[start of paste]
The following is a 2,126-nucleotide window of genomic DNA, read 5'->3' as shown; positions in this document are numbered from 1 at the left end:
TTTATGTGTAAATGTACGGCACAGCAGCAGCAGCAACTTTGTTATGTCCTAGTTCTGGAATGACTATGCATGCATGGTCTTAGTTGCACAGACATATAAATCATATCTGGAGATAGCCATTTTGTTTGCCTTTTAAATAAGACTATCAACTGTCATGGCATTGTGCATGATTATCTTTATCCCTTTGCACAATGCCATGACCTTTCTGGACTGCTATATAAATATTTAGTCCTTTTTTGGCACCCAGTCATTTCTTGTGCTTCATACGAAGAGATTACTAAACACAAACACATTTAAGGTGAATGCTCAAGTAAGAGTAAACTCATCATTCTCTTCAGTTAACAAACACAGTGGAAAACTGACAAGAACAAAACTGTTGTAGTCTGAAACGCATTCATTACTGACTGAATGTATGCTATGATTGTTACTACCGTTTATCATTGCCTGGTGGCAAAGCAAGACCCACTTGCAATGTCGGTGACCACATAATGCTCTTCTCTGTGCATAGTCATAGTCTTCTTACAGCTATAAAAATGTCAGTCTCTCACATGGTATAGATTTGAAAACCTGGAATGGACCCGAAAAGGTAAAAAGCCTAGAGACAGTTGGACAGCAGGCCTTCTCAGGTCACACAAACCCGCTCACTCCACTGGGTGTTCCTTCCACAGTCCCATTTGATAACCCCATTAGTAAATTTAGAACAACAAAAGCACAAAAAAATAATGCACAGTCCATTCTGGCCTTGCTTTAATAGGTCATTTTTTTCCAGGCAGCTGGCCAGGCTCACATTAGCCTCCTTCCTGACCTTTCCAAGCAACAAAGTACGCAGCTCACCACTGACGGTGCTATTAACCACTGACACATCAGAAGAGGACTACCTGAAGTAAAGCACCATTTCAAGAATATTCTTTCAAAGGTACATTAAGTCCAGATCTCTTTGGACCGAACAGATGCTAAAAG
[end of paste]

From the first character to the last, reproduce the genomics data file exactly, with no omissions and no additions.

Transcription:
The following is a 2,126-nucleotide window of genomic DNA, read 5'->3' as shown; positions in this document are numbered from 1 at the left end:
TTTATGTGTAAATGTACGGCACAGCAGCAGCAGCAACTTTGTTATGTCCTAGTTCTGGAATGACTATGCATGCATGGTCTTAGTTGCACAGACATATAAATCATATCTGGAGATAGCCATTTTGTTTGCCTTTTAAATAAGACTATCAACTGTCATGGCATTGTGCATGATTATCTTTATCCCTTTGCACAATGCCATGACCTTTCTGGACTGCTATATAAATATTTAGTCCTTTTTTGGCACCCAGTCATTTCTTGTGCTTCATACGAAGAGATTACTAAACACAAACACATTTAAGGTGAATGCTCAAGTAAGAGTAAACTCATCATTCTCTTCAGTTAACAAACACAGTGGAAAACTGACAAGAACAAAACTGTTGTAGTCTGAAACGCATTCATTACTGACTGAATGTATGCTATGATTGTTACTACCGTTTATCATTGCCTGGTGGCAAAGCAAGACCCACTTGCAATGTCGGTGACCACATAATGCTCTTCTCTGTGCATAGTCATAGTCTTCTTACAGCTATAAAAATGTCAGTCTCTCACATGGTATAGATTTGAAAACCTGGAATGGACCCGAAAAGGTAAAAAGCCTAGAGACAGTTGGACAGCAGGCCTTCTCAGGTCACACAAACCCGCTCACTCCACTGGGTGTTCCTTCCACAGTCCCATTTGATAACCCCATTAGTAAATTTAGAACAACAAAAGCACAAAAAAATAATGCACAGTCCATTCTGGCCTTGCTTTAATAGGTCATTTTTTTCCAGGCAGCTGGCCAGGCTCACATTAGCCTCCTTCCTGACCTTTCCAAGCAACAAAGTACGCAGCTCACCACTGACGGTGCTATTAACCACTGACACATCAGAAGAGGACTACCTGAAGTAAAGCACCATTTCAAGAATATTCTTTCAAAGGTACATTAAGTCCAGATCTCTTTGGACCGAACAGATGCTAAAAG